Has anyone else experience this?

Discussion in 'General Parenting' started by sweetiegirlz, Oct 2, 2007.

  1. sweetiegirlz

    sweetiegirlz New Member

    <span style='font-size: 11pt'> </span> <span style='font-family: Century Gothic'> </span> So I am a newbie lol. I have a LOT of questions. You guys have helped me so much already with my difficult child. (I love it here!)

    The situation is now getting started towards a new evaluation for my difficult child with a Child Psychiatrist.

    I have ordered the book Explosive Child yesterday through wal-mart online.

    I feel so much relief.

    But OFTEN after a particularly bad round of mental tug of war with my difficult child, usually occurs over the weekend, by the way. She is now on Tuesday,mellow and so.... well NORMAL. That I feel GUILTY!!! for thinking something is wrong with her personality.

    And yet I have been dealing with her symptoms for 8 years (since she was 3 years old) It sometimes feels as if I am going crazy in this manner.

    She has been so peaceful (although still quietly defiant) today and yesterday, it makes me feel as if I have been imagining things all along...WEIRD FEELING.

    Has anyone else experienced this? What in the world to do about it?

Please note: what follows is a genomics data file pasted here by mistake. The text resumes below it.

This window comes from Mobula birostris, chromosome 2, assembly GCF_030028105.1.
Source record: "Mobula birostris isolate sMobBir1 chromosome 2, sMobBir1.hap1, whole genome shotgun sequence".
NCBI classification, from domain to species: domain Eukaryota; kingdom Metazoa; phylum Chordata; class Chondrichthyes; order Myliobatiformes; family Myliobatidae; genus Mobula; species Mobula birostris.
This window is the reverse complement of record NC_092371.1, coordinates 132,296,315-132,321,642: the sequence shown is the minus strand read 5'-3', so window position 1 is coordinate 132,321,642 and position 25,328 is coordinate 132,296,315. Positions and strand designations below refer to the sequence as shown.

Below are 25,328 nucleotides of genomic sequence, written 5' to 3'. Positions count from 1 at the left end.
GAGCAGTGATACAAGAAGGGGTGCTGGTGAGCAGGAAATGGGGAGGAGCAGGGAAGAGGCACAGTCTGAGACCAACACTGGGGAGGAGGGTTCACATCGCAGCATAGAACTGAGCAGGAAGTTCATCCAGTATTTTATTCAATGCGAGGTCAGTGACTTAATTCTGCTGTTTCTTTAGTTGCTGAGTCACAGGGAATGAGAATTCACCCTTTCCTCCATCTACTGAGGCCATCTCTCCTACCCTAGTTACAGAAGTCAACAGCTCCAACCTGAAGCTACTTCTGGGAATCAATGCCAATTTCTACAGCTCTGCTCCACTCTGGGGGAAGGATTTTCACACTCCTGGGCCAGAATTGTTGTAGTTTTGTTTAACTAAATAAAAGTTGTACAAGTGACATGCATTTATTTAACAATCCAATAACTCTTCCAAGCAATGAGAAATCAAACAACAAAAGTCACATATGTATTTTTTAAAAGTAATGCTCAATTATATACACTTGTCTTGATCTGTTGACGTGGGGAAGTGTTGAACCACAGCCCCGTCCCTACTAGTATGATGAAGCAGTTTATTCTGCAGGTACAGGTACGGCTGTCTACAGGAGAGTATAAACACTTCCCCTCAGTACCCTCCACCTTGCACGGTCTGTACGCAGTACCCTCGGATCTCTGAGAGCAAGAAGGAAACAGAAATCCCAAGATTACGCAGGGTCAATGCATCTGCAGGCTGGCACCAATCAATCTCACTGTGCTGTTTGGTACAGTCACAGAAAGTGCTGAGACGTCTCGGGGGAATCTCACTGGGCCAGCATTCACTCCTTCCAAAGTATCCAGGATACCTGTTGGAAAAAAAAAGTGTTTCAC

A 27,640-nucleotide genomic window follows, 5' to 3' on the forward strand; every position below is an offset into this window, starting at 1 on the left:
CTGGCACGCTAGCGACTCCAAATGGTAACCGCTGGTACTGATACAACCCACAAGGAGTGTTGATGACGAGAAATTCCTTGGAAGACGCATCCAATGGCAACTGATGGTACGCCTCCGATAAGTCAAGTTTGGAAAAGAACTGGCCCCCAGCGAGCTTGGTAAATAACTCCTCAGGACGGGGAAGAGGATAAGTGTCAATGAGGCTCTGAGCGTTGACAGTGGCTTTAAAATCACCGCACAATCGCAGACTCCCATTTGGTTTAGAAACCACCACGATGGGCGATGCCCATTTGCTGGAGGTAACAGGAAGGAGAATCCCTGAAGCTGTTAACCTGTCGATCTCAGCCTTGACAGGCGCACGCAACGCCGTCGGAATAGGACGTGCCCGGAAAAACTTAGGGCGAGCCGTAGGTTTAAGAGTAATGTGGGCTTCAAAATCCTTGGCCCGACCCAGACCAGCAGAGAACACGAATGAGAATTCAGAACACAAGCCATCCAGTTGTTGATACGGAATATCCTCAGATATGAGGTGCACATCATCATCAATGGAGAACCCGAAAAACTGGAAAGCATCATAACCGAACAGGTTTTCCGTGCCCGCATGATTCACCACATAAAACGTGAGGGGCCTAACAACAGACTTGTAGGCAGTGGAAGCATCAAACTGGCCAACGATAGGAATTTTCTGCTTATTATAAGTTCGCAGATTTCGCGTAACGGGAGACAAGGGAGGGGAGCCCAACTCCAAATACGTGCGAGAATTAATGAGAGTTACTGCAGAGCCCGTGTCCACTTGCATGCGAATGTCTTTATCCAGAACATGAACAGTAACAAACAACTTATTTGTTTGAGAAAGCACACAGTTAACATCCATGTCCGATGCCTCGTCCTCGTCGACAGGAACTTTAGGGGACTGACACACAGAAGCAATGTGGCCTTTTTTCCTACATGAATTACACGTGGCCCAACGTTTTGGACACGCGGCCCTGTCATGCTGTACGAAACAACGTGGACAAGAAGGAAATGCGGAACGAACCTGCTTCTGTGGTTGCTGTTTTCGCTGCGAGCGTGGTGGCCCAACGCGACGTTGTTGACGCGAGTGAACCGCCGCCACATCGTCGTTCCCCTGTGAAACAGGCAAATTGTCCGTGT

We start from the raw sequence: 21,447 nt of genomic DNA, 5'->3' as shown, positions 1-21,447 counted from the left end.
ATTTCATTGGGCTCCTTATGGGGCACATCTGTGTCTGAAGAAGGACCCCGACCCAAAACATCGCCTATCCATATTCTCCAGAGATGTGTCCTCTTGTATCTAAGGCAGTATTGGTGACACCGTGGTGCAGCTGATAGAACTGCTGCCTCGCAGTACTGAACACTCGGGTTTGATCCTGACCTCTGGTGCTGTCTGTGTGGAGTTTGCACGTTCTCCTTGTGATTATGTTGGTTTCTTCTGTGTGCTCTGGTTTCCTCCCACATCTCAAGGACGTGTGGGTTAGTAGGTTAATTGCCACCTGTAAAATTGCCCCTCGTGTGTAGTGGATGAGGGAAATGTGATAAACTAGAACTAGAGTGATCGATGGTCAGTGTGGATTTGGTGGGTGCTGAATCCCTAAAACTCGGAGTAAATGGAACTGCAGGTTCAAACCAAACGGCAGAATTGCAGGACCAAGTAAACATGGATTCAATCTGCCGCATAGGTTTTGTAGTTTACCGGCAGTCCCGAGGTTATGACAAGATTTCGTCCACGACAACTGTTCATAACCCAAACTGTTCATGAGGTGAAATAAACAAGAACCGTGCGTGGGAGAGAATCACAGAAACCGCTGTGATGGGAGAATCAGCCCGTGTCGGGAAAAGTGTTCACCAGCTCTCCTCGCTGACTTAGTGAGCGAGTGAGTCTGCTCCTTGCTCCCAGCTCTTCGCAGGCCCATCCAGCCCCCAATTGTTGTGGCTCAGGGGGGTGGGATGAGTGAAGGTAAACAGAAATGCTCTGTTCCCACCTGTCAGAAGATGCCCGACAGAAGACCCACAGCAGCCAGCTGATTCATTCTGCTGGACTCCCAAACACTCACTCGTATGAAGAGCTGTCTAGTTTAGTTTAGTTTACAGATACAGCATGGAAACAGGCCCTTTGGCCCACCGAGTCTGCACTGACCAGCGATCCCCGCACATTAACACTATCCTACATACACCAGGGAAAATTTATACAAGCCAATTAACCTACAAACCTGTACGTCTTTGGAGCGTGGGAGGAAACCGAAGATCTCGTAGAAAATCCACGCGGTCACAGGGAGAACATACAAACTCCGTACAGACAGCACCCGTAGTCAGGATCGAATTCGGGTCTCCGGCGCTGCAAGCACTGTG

I have started keeping a journal of her moods/reactions/outbursts /and things that she might say to me and her sister. just to see how many ups and downs she has in a given month.
  2. Sheila

    Sheila Moderator

    Yes; they make you think you're crazy and maybe it was just a phase. lol

    8 years isn't likely a phase. Keep going forward. The worst that could happen is the evaluation finds nothing or it is inconclusive. At least you have a base line to work from in the future.
  3. AllStressedOut

    AllStressedOut New Member

    My youngest difficult child is the BEST at making me feel like I'm crazy. One minute he's an angel and cute as can be, the next minute he is carrying out his next nefarious scheme. Dr. Jekel/Mr. Hyde syndrome it seems.

    You're not alone! Keep moving forward like Sheila said. Describe it like this to the new psychiatrist. They are familiar with this too!

    Good luck and welcome to the board!
  4. meowbunny

    meowbunny New Member

    Since you're journaling, you might also want to document her food. It could be that there's an allergy causing some of her behaviors. Glutens (bread, pasta) sensitivities are common problems. So are some of the dyes. It could be that she is eating things on weekends that she doesn't have access to during the week. Just a thought.

    My daughter was the opposite -- severe acting out starting from Sunday night, total escalation to uncontrollability by Wednsday. Calmed down and sweet by Friday. A lot of her behaviors were due to stress at school where she was frequently teased and where she felt like she was a total outcast.

    No matter the cause, what you're describing is not that uncommon. Sometimes it is simply the fact that they can only hold it together for so long. She wants to look good at school, be acceptable, so she maintains the best she can. However, by Friday she is ready to explode and, tag!, you're the only available target.

    Hope you get in soon for the evaluation. It will help to have some answers.